Think of Spike Lee and you’ll probably think of a film he made in his fertile period of 1988-1992: “Do The Right Thing,” “Jungle Fever,” “Mo’ Better Blues” or “Malcolm X.” Odds are you won’t be quick to recall many of his spotty works in the decade since, misfires like “Girl 6,” “Crooklyn,” “Get on the Bus” or “He Got Game,” with the one exception being “Summer of Sam.” That one was an anomaly for Lee, since he worked with an outside script and an exclusively white-boy cast, but nevertheless delivered a sharply observed portrait of NYC in the late ’70s and the small-minded prejudice of boyz in the boroughs.
Ironically enough, “25th Hour” — Lee’s latest, and probably his best work in a decade, but for “Summer” — also features a bunch of white boys in the leads, and a screenplay by author David Benioff, which Lee largely refrained from tampering with. Draw your own conclusions if you must, but my impression is that Lee all too often lets didacticism get in the way of storytelling in his own scripts, and working with a white cast allows him to dodge the racial issues, which all so often balloon into the aforementioned didacticism. (Think “Bamboozled,” or “Get on the Bus.”)
Lee’s always had a good eye for actors, and he’s at his best when he’s interested in characters, not the socio-political point they’re supposed to represent. That’s certainly true of “25th Hour,” which features an impressive ensemble cast — Edward Norton (“Fight Club”), Philip Seymour Hoffman (“Happiness,” “Boogie Nights”) and Barry Pepper (“Saving Private Ryan”) — and a story that largely remains focused on the dynamics between them.
Norton plays Montgomery Brogan, a convicted Brooklyn drug dealer out on bail, but facing a seven-year jail term. Monty’s got one last day of freedom, to say goodbye to his friends and family, and to try to figure out who fingered him. As his burly, Russian mafia friend, Kostya (Tony Siragusa), tells him, “Leesen, before you leave — you should know!” Kostya has a feeling that Monty’s live-in girlfriend, Naturelle (Rosario Dawson, the one good thing to come out of “Kids”), ratted him out, but Monty can’t believe that. Well, more accurately, he tries his hardest not to, but doubts keep bubbling up.
After visiting his dad’s neighborhood bar and his old school (a preppy private school, which he was expelled from for fighting), Monty plans one last night out with Naturelle and his old friends, Jacob (Hoffman), a high-school teacher obsessed with his Lolita-esque student Mary (Anna Paquin), and Frank (Pepper), an abrasive Wall Street trader who thinks he’s God’s gift to women. The dynamic between these unlikely friends — Irish Catholic, Jewish and Puerto Rican, blue-collar and upper-class — highlights the social mobility and flux within New York more so than any Lee film since “Jungle Fever.” (Which actually ends up emphasizing the rigidity of race by its final act.)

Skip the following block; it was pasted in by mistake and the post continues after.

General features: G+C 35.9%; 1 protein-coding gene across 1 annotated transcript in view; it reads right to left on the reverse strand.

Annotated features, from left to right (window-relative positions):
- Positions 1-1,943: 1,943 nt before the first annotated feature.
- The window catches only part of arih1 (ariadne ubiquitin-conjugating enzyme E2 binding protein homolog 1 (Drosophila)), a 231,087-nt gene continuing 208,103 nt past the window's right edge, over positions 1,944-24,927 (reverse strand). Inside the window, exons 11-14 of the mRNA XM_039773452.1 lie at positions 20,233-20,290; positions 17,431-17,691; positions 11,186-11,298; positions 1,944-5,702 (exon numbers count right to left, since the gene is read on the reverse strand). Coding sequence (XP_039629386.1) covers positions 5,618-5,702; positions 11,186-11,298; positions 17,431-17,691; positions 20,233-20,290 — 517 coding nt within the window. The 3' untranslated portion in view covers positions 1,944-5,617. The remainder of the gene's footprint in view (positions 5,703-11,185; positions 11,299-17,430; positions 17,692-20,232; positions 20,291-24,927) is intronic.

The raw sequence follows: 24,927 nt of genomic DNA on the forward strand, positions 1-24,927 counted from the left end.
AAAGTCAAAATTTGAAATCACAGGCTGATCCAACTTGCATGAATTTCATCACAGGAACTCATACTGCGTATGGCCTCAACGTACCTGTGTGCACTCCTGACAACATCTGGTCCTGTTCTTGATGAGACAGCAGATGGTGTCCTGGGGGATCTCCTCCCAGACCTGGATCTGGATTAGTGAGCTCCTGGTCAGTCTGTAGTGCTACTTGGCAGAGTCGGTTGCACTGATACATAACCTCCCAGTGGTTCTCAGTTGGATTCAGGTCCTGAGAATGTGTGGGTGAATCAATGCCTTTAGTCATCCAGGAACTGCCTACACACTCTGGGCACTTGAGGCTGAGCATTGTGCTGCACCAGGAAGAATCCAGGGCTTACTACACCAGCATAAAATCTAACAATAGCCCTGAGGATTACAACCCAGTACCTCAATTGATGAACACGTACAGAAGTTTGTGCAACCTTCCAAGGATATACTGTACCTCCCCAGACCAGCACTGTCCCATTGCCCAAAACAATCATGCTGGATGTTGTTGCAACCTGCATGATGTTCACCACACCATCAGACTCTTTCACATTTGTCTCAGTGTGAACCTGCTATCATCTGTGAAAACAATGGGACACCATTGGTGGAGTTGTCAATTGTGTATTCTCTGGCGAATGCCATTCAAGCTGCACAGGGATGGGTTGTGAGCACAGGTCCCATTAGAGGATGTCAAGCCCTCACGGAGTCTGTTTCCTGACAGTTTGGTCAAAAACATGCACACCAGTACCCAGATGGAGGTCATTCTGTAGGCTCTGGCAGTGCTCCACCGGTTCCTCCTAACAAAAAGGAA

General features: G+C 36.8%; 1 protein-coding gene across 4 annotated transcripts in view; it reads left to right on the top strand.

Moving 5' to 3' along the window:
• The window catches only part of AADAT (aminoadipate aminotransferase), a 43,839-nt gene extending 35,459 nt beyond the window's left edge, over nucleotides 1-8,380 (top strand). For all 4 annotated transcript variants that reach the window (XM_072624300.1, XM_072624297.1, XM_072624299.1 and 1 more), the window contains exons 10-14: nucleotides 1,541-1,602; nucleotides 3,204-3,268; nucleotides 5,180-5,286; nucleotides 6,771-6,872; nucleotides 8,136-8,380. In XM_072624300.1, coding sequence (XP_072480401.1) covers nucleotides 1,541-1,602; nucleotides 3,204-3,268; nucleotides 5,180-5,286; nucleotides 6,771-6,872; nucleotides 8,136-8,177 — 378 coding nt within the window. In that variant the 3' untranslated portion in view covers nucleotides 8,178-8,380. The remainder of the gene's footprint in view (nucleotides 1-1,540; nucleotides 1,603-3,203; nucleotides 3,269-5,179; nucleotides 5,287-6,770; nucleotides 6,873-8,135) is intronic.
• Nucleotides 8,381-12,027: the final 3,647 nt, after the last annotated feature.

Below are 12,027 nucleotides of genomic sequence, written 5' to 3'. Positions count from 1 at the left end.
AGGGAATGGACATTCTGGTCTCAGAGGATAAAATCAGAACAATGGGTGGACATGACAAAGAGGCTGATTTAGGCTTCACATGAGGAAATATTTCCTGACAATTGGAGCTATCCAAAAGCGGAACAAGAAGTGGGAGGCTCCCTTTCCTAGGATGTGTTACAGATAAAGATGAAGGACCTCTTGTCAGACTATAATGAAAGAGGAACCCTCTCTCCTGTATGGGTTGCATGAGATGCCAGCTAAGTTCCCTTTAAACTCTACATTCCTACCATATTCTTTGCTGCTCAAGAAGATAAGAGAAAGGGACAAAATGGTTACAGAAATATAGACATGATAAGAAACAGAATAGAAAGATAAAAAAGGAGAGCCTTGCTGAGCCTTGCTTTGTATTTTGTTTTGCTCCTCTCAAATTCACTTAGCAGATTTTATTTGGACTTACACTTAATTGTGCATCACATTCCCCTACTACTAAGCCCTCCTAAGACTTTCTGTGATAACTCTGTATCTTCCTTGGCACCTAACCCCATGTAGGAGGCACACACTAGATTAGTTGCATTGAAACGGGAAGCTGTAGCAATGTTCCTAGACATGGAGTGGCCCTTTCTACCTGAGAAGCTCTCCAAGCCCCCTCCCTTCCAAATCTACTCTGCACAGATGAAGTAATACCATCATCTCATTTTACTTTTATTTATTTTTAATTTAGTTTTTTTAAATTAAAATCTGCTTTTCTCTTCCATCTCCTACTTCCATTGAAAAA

Monty and friends head off to a trendy nightclub run by the Russian mob. There, Jacob runs into Mary, who’s flying on E, and quickly tags along to get in on the guest list; Frank gets a bit too drunk and confronts Naturelle; and Monty has one last tense meeting with Uncle Nikolai (Levani Outchaneichvili), who’s also trying to determine whether anyone’s ratted him out.
Monty’s got bigger problems on his mind, though; namely that a seven-year stretch in a federal prison isn’t just seven years lost. For a good-looking guy who isn’t built like an SUV, it means seven years of anal rape and of having all his teeth knocked out of his head so he can’t bite when other convicts violate his mouth. It’s a point Lee underlines, the great unspoken nonsecret that jail time in the United States is indeed a cruel and unusual punishment. The idea of making his dealer white, and having him receive a harsh mandatory sentence for a first-time, nonviolent offense, must also have appealed to the director; it’s a role reversal of usual U.S. movie conventions (drug dealer equals black/Latino), and it also forces white audiences to examine the effects of Draconian drug sentencing laws that are usually applauded when those sentenced are urban African-Americans.
“25th Hour” works best when it sticks to the relationships between its characters, and its well-developed theme of taking responsibility: Brian Cox (“Adaptation”) agonizes over whether he let his son down by not speaking up earlier; Frank derides Jacob’s sympathy for Monty, saying, “I love the guy, but he deserves it”; Jacob — a classic Philip Seymour Hoffman nebbish — agonizes about what to do with Mary: to do what he wants, or to do the right thing.
Less effective are Lee’s attempts to shroud the whole story in the dust of the Two Towers. Yes, we all know that after 9/11 “everything changed” for New Yorkers, but Lee’s insertion of shots of Ground Zero and the pillars of blue light projected into the NYC skyline has all the grace of a Schwarzenegger grope. None of the characters in “25th Hour” are affected directly in any way by the WTC collapse, but Lee takes this background hum and places it front and center, ramming it home with a horribly portentous soundtrack by Terence Blanchard. Overall, a cheap attempt at pathos and relevancy.
This is typical of Lee’s weaknesses: a tendency to pontificate and to throw in whatever’s on his mind regardless of whether it has much to do with the film at hand. There’s a 9/11 New York movie to be made someday, but this sure ain’t it. As a tragedy, “25th Hour” works perfectly on a personal level; one can only regret Lee didn’t leave it at that.
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